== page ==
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The Grammar School Debate - As it Stands

The announcement of Theresa May’s plans for new grammar schools has revived a decades-old debate about selective schooling in the British educational system, and the last few months have seen the issue rise to the top of the parliamentary agenda. The proposal is facing resistance from both Labour MPs and Conservative backbenchers, and has also drawn criticism from teachers and members of the educational establishment.

Theresa May – herself an ex grammar school student – has made the creation of new grammar schools a central part of her educational platform, and while the Conservative government had been making suggestions that grammar schools might be given leeway for expansion, May’s move has nevertheless come as a surprise to many. Indeed, while many saw the groundwork for this proposal laid when the Department for Education under Nicky Morgan allowed grammar schools to expand via “annexes”, it wasn’t until a photographer captured a picture of a consultation document on the subject in the hands of a civil servant that the press realised how far the plans had developed.

The 11+ examination came into force with the Tripartite System of Education in 1945, and was originally championed by the Labour government as a means of affording a higher standard of education to families from poorer backgrounds. In later years, however, Labour and the left distanced themselves from grammar schools, and their creation was eventually suspended under Tony Blair in 1997. At present, there are only 167 schools remaining in England that are permitted to select children by ability; it remains unknown how many new grammar schools might be introduced should May’s plans be successful.

The new grammar school system would see a minimum quota enforced for children from low-income households, and grammar schools and private schools in general will be forced to devote resources to helping state schools – rules that the government believes will help extend the benefits of grammar and private-school education to disadvantaged areas of society. However, Theresa May’s claims that grammar schools offer opportunities for social mobility and “meritocracy” have been met with scepticism from both Labour and Conservative MPs, and a number of studies seem to cast doubt on the notions underpinning May’s proposal. At the same time, grammar schools remain popular among parents, and, despite arguments that grammar schools favour wealthier students, there have been no suggestions on how brighter students from less well-off backgrounds might be assisted in a completely non-selective educational system. Likewise, private schools have largely been left alone throughout the debate, and calls for greater social equality in education have rarely extended to imposing a comprehensive-only system.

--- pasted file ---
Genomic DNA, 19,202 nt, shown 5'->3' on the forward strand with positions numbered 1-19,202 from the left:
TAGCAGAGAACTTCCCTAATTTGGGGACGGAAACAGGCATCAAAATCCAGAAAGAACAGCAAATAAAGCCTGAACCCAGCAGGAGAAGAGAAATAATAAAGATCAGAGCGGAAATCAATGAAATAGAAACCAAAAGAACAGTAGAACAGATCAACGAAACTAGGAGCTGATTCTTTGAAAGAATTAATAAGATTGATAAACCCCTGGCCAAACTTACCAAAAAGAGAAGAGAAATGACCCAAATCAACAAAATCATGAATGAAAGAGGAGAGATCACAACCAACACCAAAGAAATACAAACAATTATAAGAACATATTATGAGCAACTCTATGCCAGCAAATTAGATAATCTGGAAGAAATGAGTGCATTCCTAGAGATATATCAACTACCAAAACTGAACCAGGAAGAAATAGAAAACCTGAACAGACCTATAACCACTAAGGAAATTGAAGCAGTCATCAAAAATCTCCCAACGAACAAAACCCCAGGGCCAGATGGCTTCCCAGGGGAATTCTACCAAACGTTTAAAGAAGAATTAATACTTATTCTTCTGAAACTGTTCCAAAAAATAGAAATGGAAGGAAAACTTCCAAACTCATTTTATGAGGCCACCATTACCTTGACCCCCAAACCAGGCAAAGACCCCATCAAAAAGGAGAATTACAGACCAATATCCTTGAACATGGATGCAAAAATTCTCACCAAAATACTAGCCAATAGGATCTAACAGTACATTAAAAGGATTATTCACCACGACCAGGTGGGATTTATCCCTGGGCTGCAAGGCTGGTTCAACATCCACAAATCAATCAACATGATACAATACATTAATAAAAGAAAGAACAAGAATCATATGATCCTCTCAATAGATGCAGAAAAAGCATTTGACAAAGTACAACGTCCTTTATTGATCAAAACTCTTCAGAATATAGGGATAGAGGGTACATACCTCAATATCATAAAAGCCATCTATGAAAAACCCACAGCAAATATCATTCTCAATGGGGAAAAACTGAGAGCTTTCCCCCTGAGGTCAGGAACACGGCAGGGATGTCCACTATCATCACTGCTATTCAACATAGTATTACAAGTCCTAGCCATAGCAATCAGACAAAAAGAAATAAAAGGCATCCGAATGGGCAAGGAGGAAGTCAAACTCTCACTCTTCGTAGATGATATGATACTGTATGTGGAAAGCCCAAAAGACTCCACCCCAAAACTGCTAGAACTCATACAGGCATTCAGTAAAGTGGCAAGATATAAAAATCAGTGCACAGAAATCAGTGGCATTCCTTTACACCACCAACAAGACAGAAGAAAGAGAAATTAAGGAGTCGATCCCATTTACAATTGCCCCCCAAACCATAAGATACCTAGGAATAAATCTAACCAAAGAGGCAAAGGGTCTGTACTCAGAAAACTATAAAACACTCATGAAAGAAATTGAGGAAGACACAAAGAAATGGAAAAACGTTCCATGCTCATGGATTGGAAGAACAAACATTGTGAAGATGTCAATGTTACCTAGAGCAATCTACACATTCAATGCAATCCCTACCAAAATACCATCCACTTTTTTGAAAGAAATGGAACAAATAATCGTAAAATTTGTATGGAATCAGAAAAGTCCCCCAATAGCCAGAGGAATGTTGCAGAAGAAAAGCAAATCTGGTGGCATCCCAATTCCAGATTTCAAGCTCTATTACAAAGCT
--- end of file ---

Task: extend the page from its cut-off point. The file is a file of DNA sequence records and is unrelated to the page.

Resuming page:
With Jeremy Corbyn vowing to defeat grammar school proposals, and mixed support from the Conservative party as a whole, there is every possibility that the bill might be defeated or only pass through parliament in a radically amended form. However, what remains clear is that the present government sees selection as a key component of its plans for British education, and whatever happens to the present proposal it seems unlikely that the issue of grammar schools will drop off the political radar any time soon.

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